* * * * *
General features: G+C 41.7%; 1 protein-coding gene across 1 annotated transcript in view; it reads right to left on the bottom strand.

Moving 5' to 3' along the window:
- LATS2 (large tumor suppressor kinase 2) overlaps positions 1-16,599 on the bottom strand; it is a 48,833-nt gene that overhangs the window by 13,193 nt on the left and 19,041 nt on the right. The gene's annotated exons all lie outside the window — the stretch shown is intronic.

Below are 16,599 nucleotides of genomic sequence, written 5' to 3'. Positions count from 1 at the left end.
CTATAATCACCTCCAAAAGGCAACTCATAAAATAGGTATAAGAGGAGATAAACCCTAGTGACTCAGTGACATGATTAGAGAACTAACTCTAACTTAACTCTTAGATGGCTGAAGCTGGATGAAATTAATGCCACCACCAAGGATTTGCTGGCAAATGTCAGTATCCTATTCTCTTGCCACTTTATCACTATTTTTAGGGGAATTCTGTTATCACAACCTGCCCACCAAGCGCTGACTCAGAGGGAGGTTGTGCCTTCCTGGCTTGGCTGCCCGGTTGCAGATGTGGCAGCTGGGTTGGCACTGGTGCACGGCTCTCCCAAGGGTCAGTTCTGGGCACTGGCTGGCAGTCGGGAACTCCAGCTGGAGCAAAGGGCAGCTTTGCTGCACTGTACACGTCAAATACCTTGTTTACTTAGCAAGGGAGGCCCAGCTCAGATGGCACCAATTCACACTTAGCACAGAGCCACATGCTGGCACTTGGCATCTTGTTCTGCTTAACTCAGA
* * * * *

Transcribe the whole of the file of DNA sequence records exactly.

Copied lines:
General features: G+C 41.7%; 1 protein-coding gene across 1 annotated transcript in view; it reads right to left on the bottom strand.

Moving 5' to 3' along the window:
- LATS2 (large tumor suppressor kinase 2) overlaps positions 1-16,599 on the bottom strand; it is a 48,833-nt gene that overhangs the window by 13,193 nt on the left and 19,041 nt on the right. The gene's annotated exons all lie outside the window — the stretch shown is intronic.

Below are 16,599 nucleotides of genomic sequence, written 5' to 3'. Positions count from 1 at the left end.
CTATAATCACCTCCAAAAGGCAACTCATAAAATAGGTATAAGAGGAGATAAACCCTAGTGACTCAGTGACATGATTAGAGAACTAACTCTAACTTAACTCTTAGATGGCTGAAGCTGGATGAAATTAATGCCACCACCAAGGATTTGCTGGCAAATGTCAGTATCCTATTCTCTTGCCACTTTATCACTATTTTTAGGGGAATTCTGTTATCACAACCTGCCCACCAAGCGCTGACTCAGAGGGAGGTTGTGCCTTCCTGGCTTGGCTGCCCGGTTGCAGATGTGGCAGCTGGGTTGGCACTGGTGCACGGCTCTCCCAAGGGTCAGTTCTGGGCACTGGCTGGCAGTCGGGAACTCCAGCTGGAGCAAAGGGCAGCTTTGCTGCACTGTACACGTCAAATACCTTGTTTACTTAGCAAGGGAGGCCCAGCTCAGATGGCACCAATTCACACTTAGCACAGAGCCACATGCTGGCACTTGGCATCTTGTTCTGCTTAACTCAGA